P1240553Bha a h-uile rud tarraingeach, a’ gluasad eadar innealan-ciùil agus guth, pìoban agus orcastra, pìosan luath agus slaodach, brònach agus aoibhneach. Gabh Caitlin NicAonghais an Caoineadh, agus Rod Paterson Scots Wha Hae, agus bha na pìoban uile gu lèir drùidhteach. Tha e doirbh na pàirtean as fheàrr leam ainmeachadh, ach tha dà phìos ann a tha nam cheann fhathast. An toiseach am Brosnachadh, air a sheinn le Griogair Labhraidh –  bàrdachd tradiseanta chumhachdach a’ brosnachadh nan saighdearan – “A chlanna Gàidheil na h-Albann air allaban ‘nis falbh leam gu buaidh no gu bàs gu bàs”. Agus an t-òran mu dheireadh, Saorsa, air a ghabhail le Ailean Dòmhnullach agus an sgioba-cluiche gu lèir – na bhrosnachadh agus na shubhachas aig an aon àm, laoidh shimplidh is làidir a thogas am meanmna. “O thèid mi fhìn le mo dheòin, Thèid agus gun tèid mi le mo dheòin. O thigibh le chèile le bhur deòin, Nì sinn ar dìcheall gu ceann.“

Faodaidh mi an CD a mholadh gu mòr ma bhios uibh agaibh ann an ciùil Albannach, no ann am Brus, no anns a’ Bhlàr.

http://www.musicinscotland.com/acatalog/The-Bruce-700.html

Tha pàirtean den chuirmean-ciùil rim faighinn air YouTube (lorg The Bruce 700) agus Facebook – ceanglaichean aig an deireadh.

Fiosrachadh sa Bheurla an seo: http://www.pipefest.com/event-news/the-bruce-700-composed-by-allan-macdonald/

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The Bruce 700

Bruce (by Ad Meskens*)

Bruce (by Ad Meskens*)

In June each year the battle of Bannockburn is celebrated, a battle with a more favourable outcome for Scotland than Culloden 450 years later. The year 1314 is etched into the DNA of every Scot, as a symbol of freedom after the long years of oppression under the English kings. After many setbacks, personal and political, Robert the Bruce managed to finish the work William Wallace has started. He was victorious against a much more numerous English army through clever military strategy, such as choice of battleground, hidden pits and the use of schiltrons, though his leadership skills, and with the loyal Scottish soldiers fighting for their freedom.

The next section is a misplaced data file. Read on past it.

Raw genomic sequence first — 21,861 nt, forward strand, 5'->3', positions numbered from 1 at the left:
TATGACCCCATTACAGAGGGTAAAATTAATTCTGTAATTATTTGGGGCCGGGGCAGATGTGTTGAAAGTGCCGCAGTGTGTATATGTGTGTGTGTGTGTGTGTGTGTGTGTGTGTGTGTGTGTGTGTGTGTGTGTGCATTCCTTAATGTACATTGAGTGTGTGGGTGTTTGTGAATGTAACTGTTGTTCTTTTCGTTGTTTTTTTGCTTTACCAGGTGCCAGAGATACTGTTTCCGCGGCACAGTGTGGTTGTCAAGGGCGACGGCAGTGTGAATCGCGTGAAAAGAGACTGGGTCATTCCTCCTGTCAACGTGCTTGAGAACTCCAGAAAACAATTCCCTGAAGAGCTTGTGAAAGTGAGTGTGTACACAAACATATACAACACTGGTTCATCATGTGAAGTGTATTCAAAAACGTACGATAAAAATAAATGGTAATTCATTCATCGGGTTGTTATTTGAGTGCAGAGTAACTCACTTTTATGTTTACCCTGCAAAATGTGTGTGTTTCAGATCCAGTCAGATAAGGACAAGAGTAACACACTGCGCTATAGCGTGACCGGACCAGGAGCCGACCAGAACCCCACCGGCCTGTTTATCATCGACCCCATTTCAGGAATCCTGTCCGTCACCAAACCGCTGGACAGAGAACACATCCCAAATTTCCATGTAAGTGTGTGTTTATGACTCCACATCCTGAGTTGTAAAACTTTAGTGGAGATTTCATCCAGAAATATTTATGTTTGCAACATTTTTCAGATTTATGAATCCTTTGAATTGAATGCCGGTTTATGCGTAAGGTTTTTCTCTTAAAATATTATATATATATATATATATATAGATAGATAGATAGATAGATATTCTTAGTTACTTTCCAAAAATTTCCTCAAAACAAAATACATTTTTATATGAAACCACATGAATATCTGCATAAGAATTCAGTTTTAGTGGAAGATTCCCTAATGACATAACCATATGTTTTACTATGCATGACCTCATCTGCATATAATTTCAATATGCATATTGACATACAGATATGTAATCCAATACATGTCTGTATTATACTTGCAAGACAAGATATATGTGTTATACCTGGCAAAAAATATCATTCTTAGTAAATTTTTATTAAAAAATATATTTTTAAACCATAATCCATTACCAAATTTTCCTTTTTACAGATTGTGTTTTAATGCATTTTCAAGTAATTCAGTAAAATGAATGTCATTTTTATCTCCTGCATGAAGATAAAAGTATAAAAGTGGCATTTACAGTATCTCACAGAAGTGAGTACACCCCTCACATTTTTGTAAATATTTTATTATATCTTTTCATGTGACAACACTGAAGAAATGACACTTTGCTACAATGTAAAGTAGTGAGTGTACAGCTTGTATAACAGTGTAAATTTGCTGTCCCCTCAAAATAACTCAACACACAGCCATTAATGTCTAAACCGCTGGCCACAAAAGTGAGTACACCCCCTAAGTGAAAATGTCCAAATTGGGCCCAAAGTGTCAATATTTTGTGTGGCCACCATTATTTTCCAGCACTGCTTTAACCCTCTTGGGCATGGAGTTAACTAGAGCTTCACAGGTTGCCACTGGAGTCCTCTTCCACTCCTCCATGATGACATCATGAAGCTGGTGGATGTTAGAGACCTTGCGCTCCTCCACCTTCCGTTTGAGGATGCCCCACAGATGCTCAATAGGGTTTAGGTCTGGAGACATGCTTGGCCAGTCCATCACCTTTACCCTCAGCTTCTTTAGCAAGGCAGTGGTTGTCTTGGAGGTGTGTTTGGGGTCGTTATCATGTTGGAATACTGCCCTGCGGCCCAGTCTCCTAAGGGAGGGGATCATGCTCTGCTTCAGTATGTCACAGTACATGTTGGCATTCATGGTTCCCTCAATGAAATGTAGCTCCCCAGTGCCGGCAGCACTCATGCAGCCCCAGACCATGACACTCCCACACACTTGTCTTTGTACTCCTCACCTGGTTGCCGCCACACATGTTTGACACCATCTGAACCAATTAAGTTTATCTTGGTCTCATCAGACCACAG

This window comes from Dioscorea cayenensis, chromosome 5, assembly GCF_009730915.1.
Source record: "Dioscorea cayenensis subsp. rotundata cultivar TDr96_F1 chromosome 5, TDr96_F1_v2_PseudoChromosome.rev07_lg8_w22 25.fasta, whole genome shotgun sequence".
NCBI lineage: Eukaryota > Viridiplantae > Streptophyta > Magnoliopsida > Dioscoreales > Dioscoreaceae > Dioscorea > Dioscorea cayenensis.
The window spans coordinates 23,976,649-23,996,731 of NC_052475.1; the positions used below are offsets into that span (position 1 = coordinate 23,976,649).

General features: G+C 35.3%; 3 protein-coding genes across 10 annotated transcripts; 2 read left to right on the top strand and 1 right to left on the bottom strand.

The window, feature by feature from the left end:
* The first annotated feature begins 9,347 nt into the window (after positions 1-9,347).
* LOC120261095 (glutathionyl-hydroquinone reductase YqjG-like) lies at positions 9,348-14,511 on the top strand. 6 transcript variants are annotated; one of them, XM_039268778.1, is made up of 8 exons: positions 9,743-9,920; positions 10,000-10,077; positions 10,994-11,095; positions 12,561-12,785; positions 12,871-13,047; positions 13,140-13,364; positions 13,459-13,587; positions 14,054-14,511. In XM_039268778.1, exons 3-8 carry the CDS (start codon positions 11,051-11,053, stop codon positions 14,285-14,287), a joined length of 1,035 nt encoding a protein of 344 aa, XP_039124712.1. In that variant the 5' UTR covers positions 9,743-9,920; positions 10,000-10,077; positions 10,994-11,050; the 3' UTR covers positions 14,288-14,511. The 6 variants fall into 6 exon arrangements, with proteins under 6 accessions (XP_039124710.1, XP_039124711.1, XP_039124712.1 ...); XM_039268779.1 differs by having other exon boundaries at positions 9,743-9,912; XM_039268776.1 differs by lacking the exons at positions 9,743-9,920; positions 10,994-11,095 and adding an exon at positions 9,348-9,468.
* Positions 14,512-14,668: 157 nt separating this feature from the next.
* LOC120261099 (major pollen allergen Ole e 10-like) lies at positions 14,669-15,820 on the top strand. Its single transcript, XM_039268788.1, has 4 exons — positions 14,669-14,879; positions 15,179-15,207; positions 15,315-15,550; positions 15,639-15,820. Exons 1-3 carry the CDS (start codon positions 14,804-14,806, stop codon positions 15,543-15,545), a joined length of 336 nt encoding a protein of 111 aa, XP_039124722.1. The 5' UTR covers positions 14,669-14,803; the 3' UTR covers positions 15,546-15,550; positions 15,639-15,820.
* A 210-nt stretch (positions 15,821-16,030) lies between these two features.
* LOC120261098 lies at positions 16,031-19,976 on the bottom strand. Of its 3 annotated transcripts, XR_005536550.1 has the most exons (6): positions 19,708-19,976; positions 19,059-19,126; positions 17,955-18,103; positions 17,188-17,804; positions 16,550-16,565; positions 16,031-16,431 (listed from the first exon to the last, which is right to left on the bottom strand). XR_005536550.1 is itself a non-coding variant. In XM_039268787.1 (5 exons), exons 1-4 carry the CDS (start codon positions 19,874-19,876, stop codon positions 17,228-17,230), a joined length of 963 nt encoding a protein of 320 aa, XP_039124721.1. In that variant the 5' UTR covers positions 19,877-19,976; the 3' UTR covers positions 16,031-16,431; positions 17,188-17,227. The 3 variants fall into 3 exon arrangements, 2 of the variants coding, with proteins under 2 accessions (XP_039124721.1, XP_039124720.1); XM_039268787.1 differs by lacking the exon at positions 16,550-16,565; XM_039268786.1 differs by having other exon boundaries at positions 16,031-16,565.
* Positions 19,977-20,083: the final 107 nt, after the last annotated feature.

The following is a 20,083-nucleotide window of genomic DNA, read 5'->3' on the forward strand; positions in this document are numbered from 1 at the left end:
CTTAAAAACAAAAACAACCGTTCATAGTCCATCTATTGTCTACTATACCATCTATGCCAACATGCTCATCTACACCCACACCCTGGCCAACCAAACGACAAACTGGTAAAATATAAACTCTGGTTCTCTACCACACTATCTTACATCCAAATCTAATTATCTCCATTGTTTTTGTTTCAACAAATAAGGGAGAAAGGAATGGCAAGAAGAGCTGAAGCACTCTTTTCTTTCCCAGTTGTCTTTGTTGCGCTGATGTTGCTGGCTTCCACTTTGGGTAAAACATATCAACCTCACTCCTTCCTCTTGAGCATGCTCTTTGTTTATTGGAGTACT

2014 was a special anniversary and it was marked by various events throughout Scotland. There was one event I would have loved to be at, a brilliant concert in Stirling, near Bannockburn, called The Bruce 700.  This was the brainchild of Allan Macdonald, master-piper from the famous piping family of Glenuig. He wanted to use the classical traditions of piping, music and poetry to create a vivid picture of the battle and the days before and after. To bind the different elements together (marches, calls to arms, laments etc) and to give the whole a unified, dignified frame, he collaborated with the renowned Scottish composer Neil Johnstone, who used a small orchestra alongside traditional singers and musicians on pipes, fiddles, whistles, harps and drums. And it turned into an outstanding piece of work, a rounded and gripping concert experience.

Bannockburn, Scotichronicon c.1440 **

Bannockburn, Scotichronicon c.1440 **

It was only performed twice, in Stirling in June 2014, and at Celtic Connections in Glasgow in 2015 – a challenging project, with so many people on stage (including a youth pipe band from Stirling) and the difficulties of coordinating the schedules of some of the best Scottish singers – Griogair Labhraidh, Kathleen MacInnes, Rod Paterson and Allan Macdonald himself. The Celtic Connections performance was recorded, and in April this year the CD came out, at long last. But the thing that really delighted me, that I hadn’t expected, is that it was to be performed live once again, in Germany, and that I could be there!

The event was in Hofheim am Taunus, near Frankfurt, home of the only Scottish Piping School in mainland Europe. It’s Thomas Zöller, head of the school and long-term collaborator of Allan Macdonald’s, who organised it – a tricky and expensive enterprise. But it was worth it. It was a great night, with the same stellar Scottish soloists and musicians, even some of the youg pipe band form Stirling, but with a local orchestra from Hofheim, Thomas himself on pipes alongside Allan, and some of his own students playing too. There was a real spirit of friendship on stage, and the hall was packed to bursting.

Bruce addressing the troops, E.B. Leighton 1909**

Bruce addressing the troops, E.B. Leighton 1909**

The whole thing was fascinating, moving between instrumentals and voice, fast and slow pieces, sad and joyful ones. Kathleen MacInnes sang the Caoineadh (Keening) and Lament, and Rod Paterson a moving Scots Wha Hae, and the pipes were impressive altogether. It’s hard to name favourites parts, but two pieces have stayed in my head ever since. First the Brosnachadh (Incitement to Battle), sung by Griogair Labhraidh – a powerful traditional poetic song to encourage the soldiers – “wandering children of the Gael, go with me now to victory or death!”  And the last song, Saorsa (Freedom), sung by Allan Macdonald and the whole cast – inspiration and celebration at the same time, a simple but powerful anthem that lifts the spirits. “Oh I will go, by my will…come together with your will, we will reach our goal by our own efforts.”

I can heartily recommend the CD if you are at all interested in Scottish music, the Bruce, or in the battle itself.

http://www.musicinscotland.com/acatalog/The-Bruce-700.html

You can hear parts of the concerts on YouTube (look for The Bruce 700) or Facebook – here are some links: